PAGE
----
In interpreting Wis. Stat. § 29.604(4) to determine its general applicability, one looks first at its plain language. See Voss v. City of Middleton, 162 Wis. 2d 737, 748, 470 N.W.2d 625 (1991). Interpreting its plain language, two questions arise. First, because sub. (4)(c) applies to “persons,” are state agencies, counties, towns, and municipalities “persons” under the statute? Second, the words in sub. (4)(c) “on public property or on property that he or she does not own or lease” are disjunctive, so that if either of those circumstances exist, that is if a plant is either on public property or on property not owned or leased by the person in question, its removal or destruction is prohibited. Thus, in interpreting sub. (4) for purposes of answering your inquiry, the second question is whether property owned by the state, a county, a town, or another municipality is “public property.”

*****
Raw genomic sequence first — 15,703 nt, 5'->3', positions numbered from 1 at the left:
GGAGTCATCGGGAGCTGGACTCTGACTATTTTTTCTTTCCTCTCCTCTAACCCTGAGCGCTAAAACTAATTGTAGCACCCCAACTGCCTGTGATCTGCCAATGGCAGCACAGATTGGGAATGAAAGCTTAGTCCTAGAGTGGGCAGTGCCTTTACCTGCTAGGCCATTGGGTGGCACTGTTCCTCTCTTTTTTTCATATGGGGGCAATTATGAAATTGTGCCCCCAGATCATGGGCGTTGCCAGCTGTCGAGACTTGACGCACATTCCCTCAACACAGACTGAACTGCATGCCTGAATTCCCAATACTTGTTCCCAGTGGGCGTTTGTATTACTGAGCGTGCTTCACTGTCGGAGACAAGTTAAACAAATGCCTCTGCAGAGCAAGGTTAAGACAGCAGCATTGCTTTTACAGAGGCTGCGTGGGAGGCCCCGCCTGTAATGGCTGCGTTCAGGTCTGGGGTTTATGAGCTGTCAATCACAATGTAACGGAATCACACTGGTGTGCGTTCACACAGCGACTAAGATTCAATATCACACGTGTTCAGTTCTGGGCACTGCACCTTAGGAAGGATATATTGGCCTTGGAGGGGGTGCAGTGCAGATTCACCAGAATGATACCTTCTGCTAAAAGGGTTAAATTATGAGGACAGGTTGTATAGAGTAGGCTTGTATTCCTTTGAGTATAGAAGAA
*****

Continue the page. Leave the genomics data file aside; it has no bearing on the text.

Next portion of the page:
First, who is a “person” under Wis. Stat. § 29.604(4)? Neither the state nor its agencies are a “person” as that term is defined for general use in the statutes by Wis. Stat. § 990.01(26). See State ex rel. Dept. of Pub. Instruction v. ILHR, 68 Wis. 2d 677, 683, 229 N.W.2d 591 (1975). That general statutory definition of “person” does not apply, however, if “such construction would produce a result inconsistent with the manifest intent of the legislature.” Wis. Stat. § 990.01(intro.). An entire statute must be given effect, so that no portion of it is surplusage. See Lake City Corp. v. City of Mequon, 207 Wis. 2d 155, 162, 558 N.W.2d 100 (1997). Section 29.604(4), which by its terms in pars. (a), (b), and (c) applies to “persons,” contains in its introduction an express exception that reads “[e]xcept as provided in sub. (6r).” That exception in sub. (6r) applies only to “state agencies.” Under sub. (6r), DNR may allow “state agencies,” as broadly defined in Wis. Stat. § 29.604(2)(am), to affect listed plants if certain stated conditions are met. If state agencies were not included within “person” in sub. (4), there would, of course, be no need to exclude them at all, as is done in sub. (4)(intro.), by referring to sub. (6r). The stated exception in sub. (4)(intro.) would be surplusage. Under the rules of statutory construction, an interpretation that renders a portion of the statute superfluous is to be avoided. See Lake City Corp., 207 Wis. 2d at 162. Applying the rules of statutory construction, therefore, “state agencies” are “persons” under sub. (4)(c).